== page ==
Britain: The Respect-Unity coalition and the politics of opportunism

Part One

By Chris Marsden and Julie Hyland
18 February 2004

On June 10, a new electoral coalition, Respect, will be fielding candidates in the European Elections.

The name is an acronym for Respect, Equality, Socialism, Peace, Environment, Community and Trade Unionism. Headed by former Labour MP George Galloway, its leading personnel are largely drawn from the Socialist Workers Party (SWP).

Respect advances itself as a democratic alternative to Prime Minister Tony Blair’s Labour government and as a political vehicle through which the mass antiwar sentiment that brought nearly two million people onto the streets of London on February 15 last year can find expression.

However, an appraisal of its origins and programme shows that Respect has been established in order to prevent a genuine political break with Labourism. It is based on the explicit rejection of any possibility of constructing a socialist party based on the working class. Its founders argue that any attempt to do so would be the height of sectarianism and that what is required is a party that appeals to all classes, which is supposed to rectify a democratic deficit in British politics.

The only pretence of socialism constituting a component of its programme is Respect’s call for a handful of social reforms to be enacted—ones it judges that will appeal to the working class without alienating other elements within its desired constituency, including disillusioned Conservatives, Liberal Democrats and Muslim clerics.

The antiwar movement and the Stop the War Coalition

Those who now make up the leadership of Respect were principal actors in the Stop the War Coalition (STWC)—the Socialist Workers Party and the Muslim Association of Britain, who were then aligned with the Campaign for Nuclear Disarmament. Around this axis gravitated a host of other left groupings and Stalinists.

The antiwar movement was a defining moment in political life in Britain. Internationally antiwar sentiment had assumed unprecedented proportions and 11 million had been involved in the February 15 and 16 international days of action.

The biggest demonstrations in Europe took place in those countries that were most closely aligned with the Bush administration in the United States, both on the issue of war and its right wing economic and social nostrums.

No government was more notorious in this regard than that led by Tony Blair.

Blair’s government still carried the designation Labour, but this no longer fooled anyone. The prime minister was bracketed alongside Margaret Thatcher and other ideologues of the right, and his government was far more overtly pro-big business and hostile to social reforms than many Conservatives and Christian Democrats in continental Europe.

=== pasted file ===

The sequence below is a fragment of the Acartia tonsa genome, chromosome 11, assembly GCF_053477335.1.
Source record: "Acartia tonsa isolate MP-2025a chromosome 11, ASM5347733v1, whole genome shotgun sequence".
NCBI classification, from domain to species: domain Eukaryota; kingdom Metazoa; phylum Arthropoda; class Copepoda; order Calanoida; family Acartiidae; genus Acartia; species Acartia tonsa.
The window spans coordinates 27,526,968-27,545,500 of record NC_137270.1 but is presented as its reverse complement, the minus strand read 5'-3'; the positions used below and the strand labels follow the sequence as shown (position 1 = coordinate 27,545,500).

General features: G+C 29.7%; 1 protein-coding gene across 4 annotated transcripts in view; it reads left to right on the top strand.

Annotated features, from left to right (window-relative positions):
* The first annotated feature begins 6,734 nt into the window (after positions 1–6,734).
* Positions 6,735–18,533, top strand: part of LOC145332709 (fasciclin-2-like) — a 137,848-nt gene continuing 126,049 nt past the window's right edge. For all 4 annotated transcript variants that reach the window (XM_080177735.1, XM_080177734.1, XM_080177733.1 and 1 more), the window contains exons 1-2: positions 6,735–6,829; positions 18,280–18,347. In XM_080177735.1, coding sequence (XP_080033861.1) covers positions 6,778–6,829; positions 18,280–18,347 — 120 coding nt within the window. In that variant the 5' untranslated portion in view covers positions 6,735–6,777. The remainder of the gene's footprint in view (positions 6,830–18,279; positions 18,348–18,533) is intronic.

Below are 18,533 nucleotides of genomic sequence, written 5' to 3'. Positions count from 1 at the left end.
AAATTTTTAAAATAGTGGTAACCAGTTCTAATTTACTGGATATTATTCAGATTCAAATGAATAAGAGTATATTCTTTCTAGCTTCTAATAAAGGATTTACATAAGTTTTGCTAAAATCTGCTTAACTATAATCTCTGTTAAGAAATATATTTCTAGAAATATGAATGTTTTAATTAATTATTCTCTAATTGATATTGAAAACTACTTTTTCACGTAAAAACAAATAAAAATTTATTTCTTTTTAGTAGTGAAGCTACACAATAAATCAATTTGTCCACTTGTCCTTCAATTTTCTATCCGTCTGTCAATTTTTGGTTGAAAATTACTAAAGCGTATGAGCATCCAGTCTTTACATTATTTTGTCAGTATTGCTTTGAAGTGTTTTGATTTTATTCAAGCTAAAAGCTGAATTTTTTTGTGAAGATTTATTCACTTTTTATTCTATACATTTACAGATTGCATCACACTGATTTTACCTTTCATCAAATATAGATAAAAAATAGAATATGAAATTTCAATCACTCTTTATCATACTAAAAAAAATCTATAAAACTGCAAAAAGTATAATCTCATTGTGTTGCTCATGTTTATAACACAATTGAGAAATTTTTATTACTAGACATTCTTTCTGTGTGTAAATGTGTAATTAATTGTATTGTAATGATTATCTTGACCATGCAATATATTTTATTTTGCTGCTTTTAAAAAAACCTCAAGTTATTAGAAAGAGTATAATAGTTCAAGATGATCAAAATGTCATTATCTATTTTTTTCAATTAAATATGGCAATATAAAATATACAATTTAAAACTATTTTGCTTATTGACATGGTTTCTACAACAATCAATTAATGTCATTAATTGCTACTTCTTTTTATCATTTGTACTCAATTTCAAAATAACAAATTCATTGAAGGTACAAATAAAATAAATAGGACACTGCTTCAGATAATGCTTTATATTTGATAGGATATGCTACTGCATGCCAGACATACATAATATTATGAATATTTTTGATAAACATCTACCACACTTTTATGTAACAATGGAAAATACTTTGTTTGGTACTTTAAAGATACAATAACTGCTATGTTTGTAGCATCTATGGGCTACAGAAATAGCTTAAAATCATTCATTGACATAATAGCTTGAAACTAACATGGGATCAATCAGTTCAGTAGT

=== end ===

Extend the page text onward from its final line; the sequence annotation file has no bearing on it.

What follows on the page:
As a result the protests against the war in Britain assumed an implicitly political character. Opposition to the government’s attacks on living standards and democratic rights coalesced around outrage at an unprovoked war of aggression being waged against an oppressed people.

Never before had popular sentiment been so divorced from the political establishment. Indeed Blair had publicly insisted that government could not be answerable to the electorate. The Conservatives were fully behind the war and only the Liberal Democrats were joined by a dwindling number of Labourites in the no-war camp.

As events unfolded the gulf between the political elite and the masses widened. Liberal Democrat leader Charles Kennedy spoke at the first antiwar demonstration, but thereafter refused to take part and ended up supporting “our boys” once war was declared. More importantly the Trades Union Congress, after initially declaring its opposition to war, issued a public statement that it would no longer support a movement critical of Blair.

The antiwar movement, therefore, was heterogeneous in its social composition and political inchoate, but it was overwhelmingly working class, predominantly young and objectively in conflict with the existing order.

With Labour the target of the protesters’ anger and the TUC refusing to associate themselves with the demonstrations, the STWC found itself at the head of a mass movement by default. Instead of providing a leadership to those seeking a way of preventing war, those involved worked to politically neuter the mass movement. The STWC insisted that nothing must be allowed to alienate the handful of antiwar Labour MPs, the Liberal Democrats and other establishment figures. This was complimented by efforts to foster illusions in the ability of the United Nations and the European powers such as France and Germany to act as a check on US militarism.